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Synthesis of peptide imprinted nanoparticles and their integration to ELISA-like assay for the quantification of hepcidin

Final Report Summary - PINP (Synthesis of peptide imprinted nanoparticles and their integration to ELISA-like assay for the quantification of hepcidin)

More sustainable healthcare services and personalized medicine, to monitor health, aging and wellbeing of the population is a priority of European health program 2014-2020 and is actuated with policies that support the uptake of innovative solutions to improve healthcare provisions such as early diagnosis, individualized therapies and constant monitoring of the patient conditions. With the extended life expectancy of the population, these points are in fact keys to contrast chronic and long-term diseases and cardiovascular events, placing the conditions for an "active and healthy ageing".
The European Community responds to the major health-related socio-economic and societal challenges sustaining frontiers in nanobiomedicine and nanomaterials. Practical outcomes of the EU supporting actions span over a wide range, including the development of diagnostic systems (assays and bio/sensors) based on novel nanomaterials for an efficient measure of those biomarkers that are particularly important for diagnostic and prognostic information. In assays the efficient measurement of many biomarkers of clinical relevance is given by molecular recognition. In nature the recognition is mainly given from antibody/enzyme that selectively binds a specific target molecule. In the past years the necessity to find an effective route for the development of protein and peptides receptor-like became essential especially in the field of biotechnology and medicine. Up to date, materials and method employed for producing synthetic receptors span over a wide range. One of the most innovative strategies for mimicking receptors consists of nanoparticles produced by molecularly imprinted polymer (MIP) technology. MIPs are prepared by a template-assisted synthesis that creates complementary cavities exposed in the polymer. MIPs show selectivity similar to natural receptor and can be used as recognition elements.
PINP project is envisioned as a combination of disciplines such as peptide synthesis, polymer chemistry, analytical chemistry, biochemistry, medicine, nanotechnology, nanomaterials and physics merged together to propose advancements in the field of nanomedical assays. In particular, in PINP project molecularly imprinted nanoparticles (MIP-NPs) were designed to target and quantify hepcidin, a peptide hormone that regulates iron homeostasis and plays a pivotal role in highly prevalent human diseases, such as iron overload disorders and iron deficiency anemia; cardiovascular events, kidneys diseases.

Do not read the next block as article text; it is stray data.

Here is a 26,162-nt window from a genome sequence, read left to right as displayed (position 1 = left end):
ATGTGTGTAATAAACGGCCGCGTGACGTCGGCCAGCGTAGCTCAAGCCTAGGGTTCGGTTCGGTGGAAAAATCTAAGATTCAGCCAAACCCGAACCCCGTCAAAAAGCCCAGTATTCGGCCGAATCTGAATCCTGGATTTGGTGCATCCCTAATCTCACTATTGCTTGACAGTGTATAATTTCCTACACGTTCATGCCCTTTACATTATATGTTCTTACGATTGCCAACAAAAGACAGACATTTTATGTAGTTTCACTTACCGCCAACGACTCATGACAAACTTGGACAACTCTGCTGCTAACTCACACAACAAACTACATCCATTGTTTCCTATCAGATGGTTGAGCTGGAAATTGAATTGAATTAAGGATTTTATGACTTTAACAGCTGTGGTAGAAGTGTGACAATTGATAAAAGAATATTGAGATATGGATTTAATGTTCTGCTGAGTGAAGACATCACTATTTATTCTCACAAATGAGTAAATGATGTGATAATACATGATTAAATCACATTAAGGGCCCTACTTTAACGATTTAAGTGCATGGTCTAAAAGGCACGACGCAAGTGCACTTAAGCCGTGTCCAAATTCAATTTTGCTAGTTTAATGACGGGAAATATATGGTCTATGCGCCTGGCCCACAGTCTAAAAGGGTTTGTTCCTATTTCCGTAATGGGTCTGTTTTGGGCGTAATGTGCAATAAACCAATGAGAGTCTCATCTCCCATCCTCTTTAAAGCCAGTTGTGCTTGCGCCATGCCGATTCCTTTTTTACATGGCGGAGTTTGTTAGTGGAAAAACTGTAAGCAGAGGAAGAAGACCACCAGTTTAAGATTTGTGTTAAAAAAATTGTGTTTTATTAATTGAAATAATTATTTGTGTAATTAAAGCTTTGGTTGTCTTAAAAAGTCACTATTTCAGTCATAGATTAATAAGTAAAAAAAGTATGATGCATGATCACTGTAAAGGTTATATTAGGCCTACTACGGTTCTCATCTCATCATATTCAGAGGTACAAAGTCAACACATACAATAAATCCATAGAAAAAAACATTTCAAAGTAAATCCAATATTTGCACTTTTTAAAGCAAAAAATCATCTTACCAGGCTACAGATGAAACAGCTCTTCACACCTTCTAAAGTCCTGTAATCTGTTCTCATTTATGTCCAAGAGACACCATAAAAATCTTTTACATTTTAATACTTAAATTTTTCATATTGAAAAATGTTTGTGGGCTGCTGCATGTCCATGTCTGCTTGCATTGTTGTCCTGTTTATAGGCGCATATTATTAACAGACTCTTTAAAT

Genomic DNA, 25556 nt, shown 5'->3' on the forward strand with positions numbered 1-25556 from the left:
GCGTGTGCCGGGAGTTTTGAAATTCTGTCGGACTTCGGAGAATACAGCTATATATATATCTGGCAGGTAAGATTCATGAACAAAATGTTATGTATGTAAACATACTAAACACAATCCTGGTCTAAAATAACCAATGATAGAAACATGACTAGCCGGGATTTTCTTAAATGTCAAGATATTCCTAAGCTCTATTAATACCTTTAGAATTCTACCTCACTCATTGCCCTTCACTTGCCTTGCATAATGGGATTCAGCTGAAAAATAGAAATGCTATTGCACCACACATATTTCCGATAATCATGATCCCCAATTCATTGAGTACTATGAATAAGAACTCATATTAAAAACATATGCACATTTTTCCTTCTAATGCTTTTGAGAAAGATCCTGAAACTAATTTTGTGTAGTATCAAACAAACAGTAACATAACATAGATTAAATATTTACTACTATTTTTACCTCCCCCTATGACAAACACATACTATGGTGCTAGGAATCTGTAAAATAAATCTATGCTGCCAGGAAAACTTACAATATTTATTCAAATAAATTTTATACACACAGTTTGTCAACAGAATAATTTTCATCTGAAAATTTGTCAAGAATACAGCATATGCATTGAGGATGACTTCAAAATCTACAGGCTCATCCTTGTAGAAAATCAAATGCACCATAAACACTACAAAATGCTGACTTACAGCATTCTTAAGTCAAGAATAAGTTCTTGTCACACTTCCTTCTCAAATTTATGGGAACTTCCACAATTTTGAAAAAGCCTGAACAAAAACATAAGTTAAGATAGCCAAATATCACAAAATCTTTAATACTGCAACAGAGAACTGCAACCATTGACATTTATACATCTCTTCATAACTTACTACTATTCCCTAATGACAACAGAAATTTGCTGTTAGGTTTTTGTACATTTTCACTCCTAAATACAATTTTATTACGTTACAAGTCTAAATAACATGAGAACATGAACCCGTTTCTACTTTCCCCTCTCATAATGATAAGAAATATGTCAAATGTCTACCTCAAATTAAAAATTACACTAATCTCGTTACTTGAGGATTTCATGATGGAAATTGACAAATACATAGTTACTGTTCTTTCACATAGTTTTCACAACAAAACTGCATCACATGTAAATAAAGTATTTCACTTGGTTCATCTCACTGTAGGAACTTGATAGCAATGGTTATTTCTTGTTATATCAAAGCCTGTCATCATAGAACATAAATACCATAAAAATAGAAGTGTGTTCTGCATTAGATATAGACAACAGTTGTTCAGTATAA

Despite the interest for the dosage of hepcidin, this hormone of only 25 residues possesses a highly defined 3D structure and is extremely conserved through evolution, seriously hampering the production of antibodies for its recognition through classical assays. The development of a quantification assay for the hormone that would be of great benefit for a proper clinical evaluation of the patho-physiological conditions of patients, both for the diagnosis of the diseases and for defining individualized therapies.
The PINP project main objective was to develop an assay for the determination of serum hepcidin, based on MIP-NPs arranged in a pseudo-immuno assay format, further extended in sensitivity by the addition of fluorescent tags. Given the structural complexity of hepcidin, only two crucial portions of it were synthesized to be used for imprinting: N-terminal region and the loop region. These peptides were used as template in the synthesis of imprinted nanoparticles.
Physical and functional characterization of MIP-NPs showed a good homogeneity of the nanomaterial, low nanomolar affinity and high specificity for hepcidin. The integration of MIP-NPs to sandwich ELISA-like assay was established employing only NPs imprinted for different epitopes of the target analyte without the support of enzymes or antibodies. The assay responded in a linear manner in the range between 0,05 and 5 fmol of hepcidin. Since the range of linearity was very small the analysis of biological samples of clinical relevance was strongly conditioned by that point. Thanks to the knowledge gained in PINP project and further optimization of the imprinting, the proposed project could be brought to the next technology readiness level.